What were the biggest challenges you had to face when you were first brought on as President?
I think the largest challenge was that we did have some pretty big financial challenges early in my tenure at Patrick Henry for many different reasons. It required us to make really, really hard decisions. We did a number of reductions in force and other events. They were just gut-wrenching to have to do those, especially so early in my tenure as a president. I really hadn’t even had the boxes unpacked before I was already having to deal with very serious budget deficits.
On the other side, which is a positive and a negative, is that the college was very well-known and really respected from a national perspective. Then at some times, I felt like our college was unknown in the local area and regions. That was a challenge for me to really put the college more front and center in the hearts and minds of the communities that we serve.”
Which accomplishments are you most proud of?
“I’m very proud of the tenacity and resilience of this college. Even before COVID but I think it really shows you what the college is made out of because we continued to push forward, we continued to make things happen, we continued to secure grants, we continued to win awards, we continued to move students through to the finish line and get them to good career jobs.
I’m very proud of the Manufacturing and Engineering Technology Complex up at the Patriot’s Centre here. I think it is a hallmark of extraordinary advanced manufacturing and I think it will serve this community for many, many years as a key magnet in economic development.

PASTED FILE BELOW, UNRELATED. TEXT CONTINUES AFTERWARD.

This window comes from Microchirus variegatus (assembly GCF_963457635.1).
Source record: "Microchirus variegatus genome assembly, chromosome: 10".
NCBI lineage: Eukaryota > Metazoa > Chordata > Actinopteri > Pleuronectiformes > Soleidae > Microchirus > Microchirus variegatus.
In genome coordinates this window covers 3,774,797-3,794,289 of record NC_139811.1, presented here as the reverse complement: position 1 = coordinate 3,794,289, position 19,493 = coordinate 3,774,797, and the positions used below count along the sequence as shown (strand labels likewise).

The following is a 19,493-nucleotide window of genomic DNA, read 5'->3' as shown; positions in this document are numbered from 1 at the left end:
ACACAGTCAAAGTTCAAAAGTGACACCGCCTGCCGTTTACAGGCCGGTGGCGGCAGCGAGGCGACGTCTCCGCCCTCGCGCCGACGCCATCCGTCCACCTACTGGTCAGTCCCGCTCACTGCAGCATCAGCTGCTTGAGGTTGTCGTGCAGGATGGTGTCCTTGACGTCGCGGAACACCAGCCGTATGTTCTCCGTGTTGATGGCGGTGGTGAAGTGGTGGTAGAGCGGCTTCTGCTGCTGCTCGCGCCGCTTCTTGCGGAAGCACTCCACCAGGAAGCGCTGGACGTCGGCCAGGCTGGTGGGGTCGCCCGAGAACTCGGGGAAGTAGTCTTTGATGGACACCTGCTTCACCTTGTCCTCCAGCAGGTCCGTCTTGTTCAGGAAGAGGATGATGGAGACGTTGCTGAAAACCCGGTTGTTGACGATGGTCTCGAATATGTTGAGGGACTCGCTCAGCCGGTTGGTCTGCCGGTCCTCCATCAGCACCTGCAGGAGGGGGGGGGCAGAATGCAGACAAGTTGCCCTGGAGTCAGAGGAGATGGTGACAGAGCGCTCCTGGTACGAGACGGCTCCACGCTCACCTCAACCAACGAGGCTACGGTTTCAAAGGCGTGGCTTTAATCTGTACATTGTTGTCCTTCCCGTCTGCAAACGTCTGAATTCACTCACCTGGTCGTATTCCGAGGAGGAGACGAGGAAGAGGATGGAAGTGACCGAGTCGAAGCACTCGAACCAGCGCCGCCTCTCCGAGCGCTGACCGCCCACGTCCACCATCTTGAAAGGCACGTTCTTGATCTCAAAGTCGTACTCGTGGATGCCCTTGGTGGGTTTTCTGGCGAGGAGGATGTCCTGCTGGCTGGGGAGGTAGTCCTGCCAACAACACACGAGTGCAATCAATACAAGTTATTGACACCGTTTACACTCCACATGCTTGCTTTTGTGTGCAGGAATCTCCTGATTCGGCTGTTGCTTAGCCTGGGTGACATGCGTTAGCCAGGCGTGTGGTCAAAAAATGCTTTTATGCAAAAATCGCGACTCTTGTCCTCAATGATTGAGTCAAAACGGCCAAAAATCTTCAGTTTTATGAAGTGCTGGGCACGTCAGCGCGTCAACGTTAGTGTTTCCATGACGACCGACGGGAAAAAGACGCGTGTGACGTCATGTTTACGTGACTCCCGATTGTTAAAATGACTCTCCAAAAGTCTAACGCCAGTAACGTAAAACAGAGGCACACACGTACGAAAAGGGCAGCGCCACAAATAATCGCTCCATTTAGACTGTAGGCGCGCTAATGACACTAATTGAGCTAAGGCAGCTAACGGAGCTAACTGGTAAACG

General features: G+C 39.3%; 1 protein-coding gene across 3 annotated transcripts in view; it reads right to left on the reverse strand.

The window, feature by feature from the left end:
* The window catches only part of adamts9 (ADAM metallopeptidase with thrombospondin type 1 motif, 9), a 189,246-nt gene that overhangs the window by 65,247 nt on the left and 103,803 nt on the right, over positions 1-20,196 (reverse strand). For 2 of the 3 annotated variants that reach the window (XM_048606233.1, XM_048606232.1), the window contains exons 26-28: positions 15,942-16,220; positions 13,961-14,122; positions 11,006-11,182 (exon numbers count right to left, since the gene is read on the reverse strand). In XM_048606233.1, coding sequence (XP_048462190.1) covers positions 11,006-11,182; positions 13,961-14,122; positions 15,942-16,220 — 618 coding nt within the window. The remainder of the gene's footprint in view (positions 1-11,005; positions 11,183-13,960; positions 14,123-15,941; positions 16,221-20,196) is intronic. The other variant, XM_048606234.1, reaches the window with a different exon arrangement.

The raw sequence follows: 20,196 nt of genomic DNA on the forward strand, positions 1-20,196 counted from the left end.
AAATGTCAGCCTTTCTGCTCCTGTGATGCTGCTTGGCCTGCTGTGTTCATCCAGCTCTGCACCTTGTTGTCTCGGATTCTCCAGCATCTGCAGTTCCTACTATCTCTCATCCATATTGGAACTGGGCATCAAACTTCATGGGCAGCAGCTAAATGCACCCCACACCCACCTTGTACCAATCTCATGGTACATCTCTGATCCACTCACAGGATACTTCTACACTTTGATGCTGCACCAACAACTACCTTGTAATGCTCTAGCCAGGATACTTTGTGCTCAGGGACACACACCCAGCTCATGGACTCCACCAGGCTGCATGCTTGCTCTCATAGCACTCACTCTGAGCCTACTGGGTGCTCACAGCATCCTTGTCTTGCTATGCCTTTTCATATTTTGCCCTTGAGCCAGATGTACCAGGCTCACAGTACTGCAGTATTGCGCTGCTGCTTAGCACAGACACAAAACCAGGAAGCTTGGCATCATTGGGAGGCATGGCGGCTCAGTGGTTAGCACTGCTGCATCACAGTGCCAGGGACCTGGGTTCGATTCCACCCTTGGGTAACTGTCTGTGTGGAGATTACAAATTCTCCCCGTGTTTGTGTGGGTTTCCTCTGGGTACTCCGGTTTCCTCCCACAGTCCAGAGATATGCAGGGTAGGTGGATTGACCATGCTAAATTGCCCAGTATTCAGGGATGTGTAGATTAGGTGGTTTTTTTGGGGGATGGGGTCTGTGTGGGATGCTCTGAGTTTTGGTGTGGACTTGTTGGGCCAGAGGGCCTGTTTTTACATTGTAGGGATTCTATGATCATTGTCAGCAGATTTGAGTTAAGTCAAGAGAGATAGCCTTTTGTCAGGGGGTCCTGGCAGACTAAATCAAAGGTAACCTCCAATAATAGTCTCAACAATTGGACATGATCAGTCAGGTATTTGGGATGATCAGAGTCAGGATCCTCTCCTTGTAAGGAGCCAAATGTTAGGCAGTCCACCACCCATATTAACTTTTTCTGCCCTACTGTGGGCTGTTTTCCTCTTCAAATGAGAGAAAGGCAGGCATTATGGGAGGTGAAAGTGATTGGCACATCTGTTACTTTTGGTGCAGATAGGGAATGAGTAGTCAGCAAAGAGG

I’m very proud of the expansion in Patrick County. Not only the welding facility and the high school but the new career and technical center there across from the teaching site because it allowed us to expand so much in what I think is a major need in Patrick County.
The Dalton IDEA Center in Uptown Martinsville which is our FAB Lab and our Innovation Accelerator. It is changing lives and giving people the opportunity to create new enterprises and new products.
I’m very proud of our athletics and our arts. I think the Patriot Players are an extraordinary group and while they’ve had a pause because of COVID, I think they will be back better than ever. If you’ve ever been to a production, you’d have to be amazed at what a small college with virtually no resources, the quality of programming that we deliver. Similarly situated, our athletic team. The first team in the history of the Commonwealth, our baseball team is on the way to the World Series in Oklahoma. We continue to fill more sports and mainly give people the opportunity to move on.